Dietary Inadequacy of Micronutrients in Adolescent Girls of Urban Varanasi: Call for Action


  • Jaya Krishna Department of Community Medicine, Institute of Medical Sciences, Banaras Hindu University
  • C.P. Mishra Department of Community Medicine, Institute of Medical Sciences, Banaras Hindu University



Dietary habit, Dietary reference intakes, Recommended dietary allowances, Socioeconomic status, Under nutrition


Background: Adolescent girls are vulnerable to dietary inadequacy in general and micronutrients (viz, Iron, Calcium, Vitamin A and C etc) inadequacy in particular due to variety of reasons including their own food preferences. Lack of protective foods in their diet can have serious consequences.

Objective: To assess dietary inadequacy of micronutrients in urban adolescent girls and to pinpoint their correlates.

Methodology: A community based cross sectional study was undertaken on 400 adolescent girls (10-19 years) of urban Varanasi, selected by adopting multistage sampling technique. Their socio-demographic and personal characteristics were obtained by interviewing parents or other responsible family member. Dietary intake of subjects was assessed by 24 hours recall oral questionnaire method and their micronutrients intake was computed by using nutritive value of Indian foods.

Result: In case of 72.8%, 71.2%, 88.2% and 6.2% subjects calcium, iron, Vitamin A and Vitamin C intakes were <50% of Recommended Dietary Allowances. Taking 10-14 years as reference risk of less iron intake was more (AOR; 3.66 CI: 1.30-10.30) in subjects aged 18-19 years. When Scheduled Caste was taken as reference category, risk of less iron intake was more in subjects from other caste category (AOR; 2.91, CI: 1.07-7.91). In comparison to subjects having sibling <4 risk of less calcium intake was more (AOR; 4.37 CI: 1.10-17.39) in subjects having sibling >7.With reference to vegetarians, odds of less vitamin C intake was more in nonvegetarian (AOR=2.01: CI-1.10-3.65) and eggitarian (AOR=2.53: CI-1.03-6.19).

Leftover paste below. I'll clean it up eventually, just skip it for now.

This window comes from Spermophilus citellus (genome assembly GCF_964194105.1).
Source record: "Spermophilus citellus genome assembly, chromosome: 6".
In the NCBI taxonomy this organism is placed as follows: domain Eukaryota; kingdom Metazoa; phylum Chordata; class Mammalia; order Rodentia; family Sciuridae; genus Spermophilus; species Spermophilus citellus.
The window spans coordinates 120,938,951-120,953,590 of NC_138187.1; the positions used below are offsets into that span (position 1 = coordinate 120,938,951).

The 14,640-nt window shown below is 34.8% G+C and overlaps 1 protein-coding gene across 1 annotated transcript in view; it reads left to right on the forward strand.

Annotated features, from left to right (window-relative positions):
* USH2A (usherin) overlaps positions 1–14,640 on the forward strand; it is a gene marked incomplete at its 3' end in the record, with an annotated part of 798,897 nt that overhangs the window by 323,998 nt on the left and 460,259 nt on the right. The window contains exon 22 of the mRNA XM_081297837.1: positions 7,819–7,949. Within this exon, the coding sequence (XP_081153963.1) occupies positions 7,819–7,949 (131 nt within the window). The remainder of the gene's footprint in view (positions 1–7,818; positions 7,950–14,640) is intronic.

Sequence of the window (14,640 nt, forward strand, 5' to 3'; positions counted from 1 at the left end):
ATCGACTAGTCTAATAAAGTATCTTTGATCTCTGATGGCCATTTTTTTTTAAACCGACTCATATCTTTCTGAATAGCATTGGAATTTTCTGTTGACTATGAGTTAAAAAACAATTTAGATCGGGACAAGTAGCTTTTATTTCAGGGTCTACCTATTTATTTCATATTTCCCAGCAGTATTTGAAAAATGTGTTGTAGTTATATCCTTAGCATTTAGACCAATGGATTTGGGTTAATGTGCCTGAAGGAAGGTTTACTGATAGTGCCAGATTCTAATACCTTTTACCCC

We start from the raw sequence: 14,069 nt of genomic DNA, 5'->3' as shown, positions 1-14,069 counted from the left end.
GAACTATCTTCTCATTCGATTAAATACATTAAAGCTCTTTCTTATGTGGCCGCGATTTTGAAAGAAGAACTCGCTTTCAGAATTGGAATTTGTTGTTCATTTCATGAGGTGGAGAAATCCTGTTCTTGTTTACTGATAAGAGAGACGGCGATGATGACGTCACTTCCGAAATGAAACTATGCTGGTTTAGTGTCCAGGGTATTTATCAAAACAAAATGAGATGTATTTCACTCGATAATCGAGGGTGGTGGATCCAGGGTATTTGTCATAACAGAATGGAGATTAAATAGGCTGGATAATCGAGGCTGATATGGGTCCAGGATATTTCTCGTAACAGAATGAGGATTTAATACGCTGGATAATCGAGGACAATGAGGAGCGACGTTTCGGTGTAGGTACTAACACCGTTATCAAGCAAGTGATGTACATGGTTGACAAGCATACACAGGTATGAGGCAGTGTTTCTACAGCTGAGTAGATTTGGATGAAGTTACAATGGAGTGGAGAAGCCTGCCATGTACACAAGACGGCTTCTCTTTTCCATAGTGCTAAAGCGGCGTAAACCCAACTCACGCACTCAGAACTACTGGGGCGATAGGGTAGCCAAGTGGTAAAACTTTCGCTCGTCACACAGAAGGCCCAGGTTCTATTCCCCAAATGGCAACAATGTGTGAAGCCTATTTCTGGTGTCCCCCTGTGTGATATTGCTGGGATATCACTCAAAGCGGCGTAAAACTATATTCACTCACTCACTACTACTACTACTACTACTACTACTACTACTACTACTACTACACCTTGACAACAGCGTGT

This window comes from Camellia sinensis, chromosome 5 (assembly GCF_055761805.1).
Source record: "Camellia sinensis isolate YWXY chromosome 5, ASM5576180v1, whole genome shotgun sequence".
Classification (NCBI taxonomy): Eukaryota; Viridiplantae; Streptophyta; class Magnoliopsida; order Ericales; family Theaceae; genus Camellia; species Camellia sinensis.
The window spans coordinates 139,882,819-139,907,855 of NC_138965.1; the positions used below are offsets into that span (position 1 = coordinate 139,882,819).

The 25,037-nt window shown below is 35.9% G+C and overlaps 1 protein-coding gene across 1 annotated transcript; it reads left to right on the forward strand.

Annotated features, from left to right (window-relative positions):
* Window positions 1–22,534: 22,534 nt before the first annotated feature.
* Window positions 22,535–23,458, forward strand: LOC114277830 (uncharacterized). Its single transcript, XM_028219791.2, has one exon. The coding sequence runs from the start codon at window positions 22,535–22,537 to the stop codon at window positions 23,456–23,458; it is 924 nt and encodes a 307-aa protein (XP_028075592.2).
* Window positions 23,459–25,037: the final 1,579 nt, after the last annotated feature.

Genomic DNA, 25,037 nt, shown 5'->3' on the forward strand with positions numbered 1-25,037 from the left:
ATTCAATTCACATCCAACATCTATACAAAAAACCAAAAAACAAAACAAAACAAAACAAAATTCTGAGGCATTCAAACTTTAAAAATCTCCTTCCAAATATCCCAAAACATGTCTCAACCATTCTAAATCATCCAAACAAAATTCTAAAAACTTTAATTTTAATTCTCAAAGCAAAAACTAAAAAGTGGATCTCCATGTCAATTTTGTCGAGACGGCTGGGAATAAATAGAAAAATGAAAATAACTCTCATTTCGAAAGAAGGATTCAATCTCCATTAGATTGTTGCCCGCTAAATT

Conclusion: Micronutrients deficiency in urban adolescents is quiet predominant and calls for community based interventions to streamline micronutrients supplementation and therapeutic strategies.






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